Chancellor Olaf Scholz of the Social Democrats isn’t ruling out tougher sanctions, but says that Germany would have to take into account the consequences those sanctions would also have “for us.” Markus Söder, Leader of the conservative Bavarian CSU told the FAZ newspaper that Russia needed to respect Ukraine’s territorial integrity, but ruled out tougher sanctions that might actually deter Putin from seeing how far he can go. His opposition partner, Christian Democrat Leader Friedrich Merz, called for Germany to not block weapons transfers to Ukraine due to German “historical responsibility.” But Söder’s intervention only days before continues to highlight the divide between Russia hawks and doves, even among German conservatives.
Precisely because Germany is so reluctant to use—or even discuss—using force to deter aggressive actors, its geopolitical and geoeconomic tools become more important when considering how it responds to authoritarians who jeopardize peace and security. Yet the country’s short-term commercial considerations—such as the Nord Stream II pipeline lambasted by so many of its allies—blunt its incentives to act, a fact Chancellor Scholz publicly acknowledged.
Many German elites are convinced of the importance of constant dialogue for peace and “Wandel durch Handel,” or “change through trade,” a theory that holds that trade and regular exchange with authoritarian regimes can gradually democratize the world through contact with democratic German, European, or Western values.
But what if “Wandel durch Handel” actually worked the other way around? Instead of us in Germany slowly changing the authoritarian world to share our values—what if the authoritarian world has changed us? What if easy authoritarian money has made us increasingly unwilling to stand up for the values we convince ourselves we are trying to promote—values we like to think are, again, based on our history?
China is now Germany’s main trading partner, with the US in third place. The Merkel administration pushed hard for trade deal between the EU and China—a country currently detaining the Uyghur minority in camps and committing practices like forced labour, sterilization, and abortions—during the most recent German EU presidency. This is, of course, despite Germany’s own history rather infamously featuring a regime that detained Jews, homosexuals, and other “asocials” in camps before either murdering them outright or working them to death.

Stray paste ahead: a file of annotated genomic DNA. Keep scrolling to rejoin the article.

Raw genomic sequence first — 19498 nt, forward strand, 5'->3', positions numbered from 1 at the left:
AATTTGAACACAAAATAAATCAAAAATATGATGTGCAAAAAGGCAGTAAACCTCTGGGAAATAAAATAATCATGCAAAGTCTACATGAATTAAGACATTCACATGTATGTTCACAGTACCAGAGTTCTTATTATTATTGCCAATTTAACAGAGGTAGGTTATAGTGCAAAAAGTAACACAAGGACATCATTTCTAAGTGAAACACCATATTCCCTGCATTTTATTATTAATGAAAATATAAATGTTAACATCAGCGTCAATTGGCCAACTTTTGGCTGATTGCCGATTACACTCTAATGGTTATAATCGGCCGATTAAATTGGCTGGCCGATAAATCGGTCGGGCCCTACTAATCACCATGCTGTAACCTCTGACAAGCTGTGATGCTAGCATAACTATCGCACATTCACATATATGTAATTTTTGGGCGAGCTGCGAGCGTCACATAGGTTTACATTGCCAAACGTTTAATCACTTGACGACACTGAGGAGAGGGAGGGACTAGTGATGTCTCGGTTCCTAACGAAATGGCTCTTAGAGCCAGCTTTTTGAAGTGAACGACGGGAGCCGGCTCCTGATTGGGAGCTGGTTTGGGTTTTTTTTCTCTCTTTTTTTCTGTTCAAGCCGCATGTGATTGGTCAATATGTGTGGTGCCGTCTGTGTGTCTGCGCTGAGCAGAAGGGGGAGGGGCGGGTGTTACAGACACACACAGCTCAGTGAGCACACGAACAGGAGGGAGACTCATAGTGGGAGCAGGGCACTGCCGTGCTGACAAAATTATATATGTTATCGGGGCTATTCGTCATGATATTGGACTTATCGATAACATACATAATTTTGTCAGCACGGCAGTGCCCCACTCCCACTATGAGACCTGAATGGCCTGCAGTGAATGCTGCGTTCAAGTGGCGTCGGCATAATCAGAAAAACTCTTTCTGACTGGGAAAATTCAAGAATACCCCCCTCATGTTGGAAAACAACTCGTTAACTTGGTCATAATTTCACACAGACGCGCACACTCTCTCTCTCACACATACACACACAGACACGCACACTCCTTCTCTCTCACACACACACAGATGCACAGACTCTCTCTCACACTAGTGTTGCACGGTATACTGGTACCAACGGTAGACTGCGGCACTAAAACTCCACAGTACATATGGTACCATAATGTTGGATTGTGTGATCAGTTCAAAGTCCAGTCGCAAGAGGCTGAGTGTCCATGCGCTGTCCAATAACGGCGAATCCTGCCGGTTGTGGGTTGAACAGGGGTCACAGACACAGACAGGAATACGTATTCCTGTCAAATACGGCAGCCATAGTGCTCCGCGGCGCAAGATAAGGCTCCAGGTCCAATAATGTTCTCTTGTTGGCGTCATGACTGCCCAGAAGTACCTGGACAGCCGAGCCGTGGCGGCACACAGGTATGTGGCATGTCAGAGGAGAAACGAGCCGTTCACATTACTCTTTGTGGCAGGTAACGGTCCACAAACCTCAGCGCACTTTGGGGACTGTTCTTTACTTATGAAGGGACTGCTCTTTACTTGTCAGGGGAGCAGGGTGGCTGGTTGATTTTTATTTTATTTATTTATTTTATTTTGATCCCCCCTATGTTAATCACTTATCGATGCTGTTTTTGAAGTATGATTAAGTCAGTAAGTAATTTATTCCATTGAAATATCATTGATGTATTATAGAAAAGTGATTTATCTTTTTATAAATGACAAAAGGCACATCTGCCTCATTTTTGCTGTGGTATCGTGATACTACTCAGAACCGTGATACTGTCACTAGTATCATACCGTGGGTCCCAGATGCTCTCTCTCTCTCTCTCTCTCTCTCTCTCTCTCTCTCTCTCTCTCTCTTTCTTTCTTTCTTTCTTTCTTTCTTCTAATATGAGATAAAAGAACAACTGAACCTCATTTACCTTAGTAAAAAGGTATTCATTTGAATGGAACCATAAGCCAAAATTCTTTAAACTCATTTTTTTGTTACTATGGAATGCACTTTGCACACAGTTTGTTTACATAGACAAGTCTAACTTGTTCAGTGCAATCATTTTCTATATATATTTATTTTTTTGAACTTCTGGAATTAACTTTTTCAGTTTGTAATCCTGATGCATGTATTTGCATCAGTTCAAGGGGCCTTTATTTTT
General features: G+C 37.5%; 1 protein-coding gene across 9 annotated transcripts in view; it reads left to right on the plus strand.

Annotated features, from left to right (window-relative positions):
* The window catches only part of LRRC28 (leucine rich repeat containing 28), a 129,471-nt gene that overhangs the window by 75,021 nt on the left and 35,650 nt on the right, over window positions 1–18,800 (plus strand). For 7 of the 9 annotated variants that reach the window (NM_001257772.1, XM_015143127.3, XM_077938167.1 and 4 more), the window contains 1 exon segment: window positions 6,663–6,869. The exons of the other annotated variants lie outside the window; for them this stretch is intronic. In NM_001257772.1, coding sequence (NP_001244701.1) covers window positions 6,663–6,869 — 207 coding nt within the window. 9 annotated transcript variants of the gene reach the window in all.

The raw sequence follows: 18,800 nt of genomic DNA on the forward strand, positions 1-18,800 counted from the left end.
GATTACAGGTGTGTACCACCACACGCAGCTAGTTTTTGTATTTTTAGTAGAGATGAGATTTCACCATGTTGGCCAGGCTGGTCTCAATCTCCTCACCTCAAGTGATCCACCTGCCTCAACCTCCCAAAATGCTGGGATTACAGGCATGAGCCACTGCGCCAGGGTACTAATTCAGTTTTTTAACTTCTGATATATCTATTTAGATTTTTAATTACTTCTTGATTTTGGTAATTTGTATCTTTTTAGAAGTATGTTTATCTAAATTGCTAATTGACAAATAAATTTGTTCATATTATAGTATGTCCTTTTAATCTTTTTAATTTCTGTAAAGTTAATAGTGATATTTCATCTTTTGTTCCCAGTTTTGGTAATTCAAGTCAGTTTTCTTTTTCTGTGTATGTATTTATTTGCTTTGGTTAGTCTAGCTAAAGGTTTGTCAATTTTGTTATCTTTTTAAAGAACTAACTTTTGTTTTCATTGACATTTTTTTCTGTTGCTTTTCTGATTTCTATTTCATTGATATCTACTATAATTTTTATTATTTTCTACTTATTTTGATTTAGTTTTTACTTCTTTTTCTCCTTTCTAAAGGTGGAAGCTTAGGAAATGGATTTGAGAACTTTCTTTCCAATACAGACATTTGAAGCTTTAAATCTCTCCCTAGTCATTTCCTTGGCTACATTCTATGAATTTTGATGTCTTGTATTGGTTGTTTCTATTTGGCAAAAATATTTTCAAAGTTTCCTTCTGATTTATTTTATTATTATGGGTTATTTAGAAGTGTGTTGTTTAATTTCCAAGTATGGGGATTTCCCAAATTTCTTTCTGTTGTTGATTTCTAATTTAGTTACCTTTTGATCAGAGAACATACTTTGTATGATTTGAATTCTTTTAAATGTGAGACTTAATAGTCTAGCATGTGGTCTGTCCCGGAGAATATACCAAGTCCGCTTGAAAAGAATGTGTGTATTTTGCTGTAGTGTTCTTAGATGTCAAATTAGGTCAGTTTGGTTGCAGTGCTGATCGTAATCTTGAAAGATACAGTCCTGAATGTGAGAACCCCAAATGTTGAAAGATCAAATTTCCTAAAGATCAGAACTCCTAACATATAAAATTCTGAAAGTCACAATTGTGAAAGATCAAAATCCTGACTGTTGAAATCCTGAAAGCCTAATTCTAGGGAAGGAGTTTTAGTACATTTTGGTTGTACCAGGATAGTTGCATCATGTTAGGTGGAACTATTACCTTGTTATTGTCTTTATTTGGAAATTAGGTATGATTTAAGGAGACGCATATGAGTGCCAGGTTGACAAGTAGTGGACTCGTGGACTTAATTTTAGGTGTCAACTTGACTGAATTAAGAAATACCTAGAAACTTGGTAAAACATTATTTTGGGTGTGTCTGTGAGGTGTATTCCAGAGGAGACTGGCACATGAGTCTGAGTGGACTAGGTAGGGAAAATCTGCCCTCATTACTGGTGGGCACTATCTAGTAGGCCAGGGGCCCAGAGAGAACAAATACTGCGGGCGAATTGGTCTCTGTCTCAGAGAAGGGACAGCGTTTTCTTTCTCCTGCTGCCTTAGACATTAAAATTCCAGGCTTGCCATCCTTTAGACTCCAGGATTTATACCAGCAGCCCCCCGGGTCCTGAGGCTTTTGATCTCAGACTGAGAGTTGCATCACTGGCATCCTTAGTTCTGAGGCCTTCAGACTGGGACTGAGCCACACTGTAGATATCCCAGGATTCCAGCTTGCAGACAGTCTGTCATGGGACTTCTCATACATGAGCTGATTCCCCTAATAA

And while German trade with Russia has declined since 2014’s Crimea annexation, Germany’s shutdown of its nuclear power plants risks leaving it particularly dependent on Russian gas for years to come. What if we’ve now become a nation of Neville Chamberlains—the British Prime Minister who pursued a policy of appeasing Hitler? Are we so keen to avoid any responsibility a country as economically powerful and geopolitically well-positioned as ours might have that we will repeatedly appease the Russian bear as it eats into its neighbours, hoping that maybe one day it will finally feel full?
If that’s what our foreign policy has come to, then we clearly don’t understand the lessons our history should have taught us—despite how often we bring the topic up.
Germany’s response so far to recent Russian aggression has made the need for a proper national strategic debate rather obvious. But so too has it exposed the need for us to have a new discussion about what responsibilities we have based on our history. There’s few better places to start that reflection than with a stop to Platz der Luftbrücke.